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Forrester’s Ideal Tool Set For Application Performance Management For Better Business Performance


In this white paper, Forrester Consulting evaluates issues surrounding the management of IT transactions, applications, and business services. A survey was conducted of 159 professionals with direct responsibility for business-critical applications. All enterprises surveyed had fundamental issues while managing the performance of these applications and business services.

Each evolution of application technology and business services has brought another level of complexity and has increased the obsolescence of traditional IT management processes and tools, especially in the area of proactive performance management. Numerous studies have directly linked business productivity, revenue, and client satisfaction with application performance management (APM).

The survey data shows a number of trends that make an ideal management solution, including the understanding of the customer experience and the ability to bring together data from infrastructure components in a way that allows it to be shared by the issue investigation teams.

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What to Look For in a Customer Relationship Management (CRM) Application for Small Businesses


At one time, CRM systems required a massive software investment that only the largest organizations could afford, with complex custom integrations and user interfaces that required weeks or months of training and dedicated in-house IT staff. But today, affordable, user-friendly CRM applications that are made specifically with small businesses in mind are easily available.

This is good news for small businesses, but it creates a new challenge: How do you select the best CRM application for your organization?

This white paper gives four key considerations for choosing a CRM solution, and outlines the main benefits of "going CRM" (and the features and capabilities that make them possible) based on a recent survey of more than 1,200 small business CRM users.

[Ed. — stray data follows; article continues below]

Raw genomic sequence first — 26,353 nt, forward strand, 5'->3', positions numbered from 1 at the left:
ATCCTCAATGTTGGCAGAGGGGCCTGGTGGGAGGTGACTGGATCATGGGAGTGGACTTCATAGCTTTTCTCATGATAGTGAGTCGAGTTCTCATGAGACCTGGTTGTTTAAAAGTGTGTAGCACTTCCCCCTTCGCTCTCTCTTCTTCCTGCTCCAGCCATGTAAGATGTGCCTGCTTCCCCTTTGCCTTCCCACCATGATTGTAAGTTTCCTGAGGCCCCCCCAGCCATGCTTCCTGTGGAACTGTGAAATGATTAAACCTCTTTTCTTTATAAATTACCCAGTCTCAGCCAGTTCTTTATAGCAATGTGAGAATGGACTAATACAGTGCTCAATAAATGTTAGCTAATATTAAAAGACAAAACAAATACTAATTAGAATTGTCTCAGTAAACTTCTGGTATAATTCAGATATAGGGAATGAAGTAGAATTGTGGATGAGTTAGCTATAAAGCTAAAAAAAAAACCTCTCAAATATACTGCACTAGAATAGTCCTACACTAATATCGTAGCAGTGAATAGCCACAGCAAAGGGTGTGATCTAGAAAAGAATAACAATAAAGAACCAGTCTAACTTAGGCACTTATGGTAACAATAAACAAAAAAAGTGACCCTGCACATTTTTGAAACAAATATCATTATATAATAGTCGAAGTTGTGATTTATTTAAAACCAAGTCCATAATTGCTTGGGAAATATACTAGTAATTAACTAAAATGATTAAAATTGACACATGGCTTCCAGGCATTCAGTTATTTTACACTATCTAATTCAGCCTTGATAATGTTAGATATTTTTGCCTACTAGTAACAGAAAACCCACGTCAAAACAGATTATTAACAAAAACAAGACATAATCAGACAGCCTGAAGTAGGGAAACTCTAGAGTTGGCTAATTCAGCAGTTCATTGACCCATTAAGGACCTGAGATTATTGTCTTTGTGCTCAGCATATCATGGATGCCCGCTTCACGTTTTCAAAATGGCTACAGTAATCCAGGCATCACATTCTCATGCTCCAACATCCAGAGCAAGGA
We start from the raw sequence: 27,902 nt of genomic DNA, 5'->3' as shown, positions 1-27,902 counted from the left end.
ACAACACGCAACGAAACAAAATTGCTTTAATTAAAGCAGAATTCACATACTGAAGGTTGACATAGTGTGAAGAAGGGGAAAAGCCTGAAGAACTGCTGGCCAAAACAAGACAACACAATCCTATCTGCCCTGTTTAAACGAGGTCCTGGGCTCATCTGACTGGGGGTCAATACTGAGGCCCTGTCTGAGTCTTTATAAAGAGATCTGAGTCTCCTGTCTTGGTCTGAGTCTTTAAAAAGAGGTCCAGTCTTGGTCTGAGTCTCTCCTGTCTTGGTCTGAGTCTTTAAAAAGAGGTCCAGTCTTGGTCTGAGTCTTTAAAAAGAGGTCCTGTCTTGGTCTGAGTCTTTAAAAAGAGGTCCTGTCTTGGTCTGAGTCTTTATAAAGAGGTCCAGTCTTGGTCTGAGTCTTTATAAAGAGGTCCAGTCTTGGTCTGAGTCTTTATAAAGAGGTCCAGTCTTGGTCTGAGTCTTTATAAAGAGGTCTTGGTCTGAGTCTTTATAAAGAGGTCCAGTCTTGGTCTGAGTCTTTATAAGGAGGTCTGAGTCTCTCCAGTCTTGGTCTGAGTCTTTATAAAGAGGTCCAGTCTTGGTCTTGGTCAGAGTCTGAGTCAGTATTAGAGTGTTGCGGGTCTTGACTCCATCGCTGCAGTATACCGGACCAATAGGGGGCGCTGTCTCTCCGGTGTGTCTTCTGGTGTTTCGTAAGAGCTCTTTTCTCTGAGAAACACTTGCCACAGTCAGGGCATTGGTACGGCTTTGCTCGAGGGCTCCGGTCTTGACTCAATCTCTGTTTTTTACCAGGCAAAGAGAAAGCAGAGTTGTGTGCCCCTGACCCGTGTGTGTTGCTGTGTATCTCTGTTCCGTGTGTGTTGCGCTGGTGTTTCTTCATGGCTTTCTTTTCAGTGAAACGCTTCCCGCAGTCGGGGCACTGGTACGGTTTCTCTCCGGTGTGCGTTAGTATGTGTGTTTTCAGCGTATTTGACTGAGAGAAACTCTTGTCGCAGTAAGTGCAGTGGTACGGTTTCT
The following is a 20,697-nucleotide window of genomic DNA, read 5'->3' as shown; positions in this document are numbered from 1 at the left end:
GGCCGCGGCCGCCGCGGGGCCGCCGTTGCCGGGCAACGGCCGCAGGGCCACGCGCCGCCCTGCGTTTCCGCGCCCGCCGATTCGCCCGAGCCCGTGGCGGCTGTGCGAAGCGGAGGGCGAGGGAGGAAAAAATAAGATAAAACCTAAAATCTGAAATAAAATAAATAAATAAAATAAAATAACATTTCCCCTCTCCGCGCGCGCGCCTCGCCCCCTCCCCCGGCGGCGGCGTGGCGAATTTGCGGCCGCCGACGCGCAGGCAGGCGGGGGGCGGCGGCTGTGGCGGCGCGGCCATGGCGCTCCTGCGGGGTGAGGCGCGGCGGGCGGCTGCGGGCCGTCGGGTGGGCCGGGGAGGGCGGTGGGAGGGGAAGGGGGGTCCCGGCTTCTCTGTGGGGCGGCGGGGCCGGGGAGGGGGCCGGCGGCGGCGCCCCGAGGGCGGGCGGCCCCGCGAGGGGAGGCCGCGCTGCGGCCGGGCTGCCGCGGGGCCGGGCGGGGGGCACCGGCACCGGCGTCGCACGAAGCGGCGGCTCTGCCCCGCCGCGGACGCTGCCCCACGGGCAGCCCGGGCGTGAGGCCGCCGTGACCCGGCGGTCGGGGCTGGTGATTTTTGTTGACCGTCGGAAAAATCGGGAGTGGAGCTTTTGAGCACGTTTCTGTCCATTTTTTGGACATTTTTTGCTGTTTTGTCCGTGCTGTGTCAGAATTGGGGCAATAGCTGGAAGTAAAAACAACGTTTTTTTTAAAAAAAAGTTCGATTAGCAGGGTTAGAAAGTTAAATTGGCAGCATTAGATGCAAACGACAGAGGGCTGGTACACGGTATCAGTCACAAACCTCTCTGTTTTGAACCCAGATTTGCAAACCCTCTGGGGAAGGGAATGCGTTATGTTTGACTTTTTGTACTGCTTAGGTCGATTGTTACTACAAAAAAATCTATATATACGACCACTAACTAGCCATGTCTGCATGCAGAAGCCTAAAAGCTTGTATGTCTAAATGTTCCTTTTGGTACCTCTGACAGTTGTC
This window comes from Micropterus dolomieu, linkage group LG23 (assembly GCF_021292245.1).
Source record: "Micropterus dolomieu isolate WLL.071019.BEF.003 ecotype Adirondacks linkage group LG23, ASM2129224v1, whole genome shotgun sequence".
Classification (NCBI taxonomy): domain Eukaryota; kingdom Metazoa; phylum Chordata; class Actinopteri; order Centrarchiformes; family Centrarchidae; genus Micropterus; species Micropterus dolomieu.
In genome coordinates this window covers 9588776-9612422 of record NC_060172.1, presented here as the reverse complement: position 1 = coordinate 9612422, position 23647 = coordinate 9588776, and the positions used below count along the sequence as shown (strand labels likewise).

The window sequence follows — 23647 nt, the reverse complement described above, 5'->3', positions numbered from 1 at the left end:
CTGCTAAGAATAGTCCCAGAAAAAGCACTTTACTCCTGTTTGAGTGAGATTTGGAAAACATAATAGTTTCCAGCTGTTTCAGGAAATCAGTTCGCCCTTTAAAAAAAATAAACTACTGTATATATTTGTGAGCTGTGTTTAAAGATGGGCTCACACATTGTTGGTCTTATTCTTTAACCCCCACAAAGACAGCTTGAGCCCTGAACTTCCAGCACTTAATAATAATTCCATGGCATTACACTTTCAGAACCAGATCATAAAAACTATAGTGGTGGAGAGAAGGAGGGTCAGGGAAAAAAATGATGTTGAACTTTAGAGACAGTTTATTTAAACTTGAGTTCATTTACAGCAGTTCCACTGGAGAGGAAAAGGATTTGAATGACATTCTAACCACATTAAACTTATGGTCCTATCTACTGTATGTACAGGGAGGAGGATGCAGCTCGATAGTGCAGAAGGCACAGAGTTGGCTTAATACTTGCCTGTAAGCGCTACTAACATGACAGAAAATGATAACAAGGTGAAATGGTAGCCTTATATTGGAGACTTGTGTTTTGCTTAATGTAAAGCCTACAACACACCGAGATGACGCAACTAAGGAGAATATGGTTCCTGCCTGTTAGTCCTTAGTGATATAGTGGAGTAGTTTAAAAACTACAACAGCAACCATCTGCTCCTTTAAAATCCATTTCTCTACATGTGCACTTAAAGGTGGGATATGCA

If your company has outgrown Excel, and using email to track your customers has become overwhelming, it's more than likely time to move to a CRM application. Read this white paper for tips on what to look for in a CRM application that will take your business to the next level.

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Advanced project for Microsoft Dynamics AX: ERP for Services (Non-manufacturing) Competitor Analysis Report


The enterprise resource planning (ERP) for services knowledge base is appropriate for organizations in service-oriented industries. It consists of enterprise-wide integrated information systems that manage the operations, services, and resources of non-manufacturing organizations.

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New DoD Regulations for the Cybersecurity Age: Implementing and Paying for the DFARS UCTI Safeguarding Contract Clause


The Department of Defense (DoD)’s acquisition clause on safeguarding unclassified controlled technical information (UCTI) affects DoD contractors of all sizes. Failure to comply with the requirements or to report a cyber incident now constitutes a breach and could result in fines or contract termination. Aronson’s white paper addresses many of the issues surrounding the new clause, including its implications for your business and how to comply.

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Buying ERP for Manufacturing: What to Look for in a Cloud-Based Solution


SaaS-based software for manufacturers? The idea is rapidly gaining ground as manufacturers become aware of all the benefits a cloud-based ERP system can bring to their operations.

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The Integration Factor: The Inherent Value of Best-of-Class Enterprise Solutions


Monolithic ERP systems have proved inflexible in a period of change. The cost of maintenance and modifications are often prohibitively expensive. Yet most best-of-class applications generally lack strong integration tools. As a result, many companies cannot support change effectively. See how you can supplement the capabilities of your legacy ERP solutions with a flexible, innovative financial management system-and thrive during change.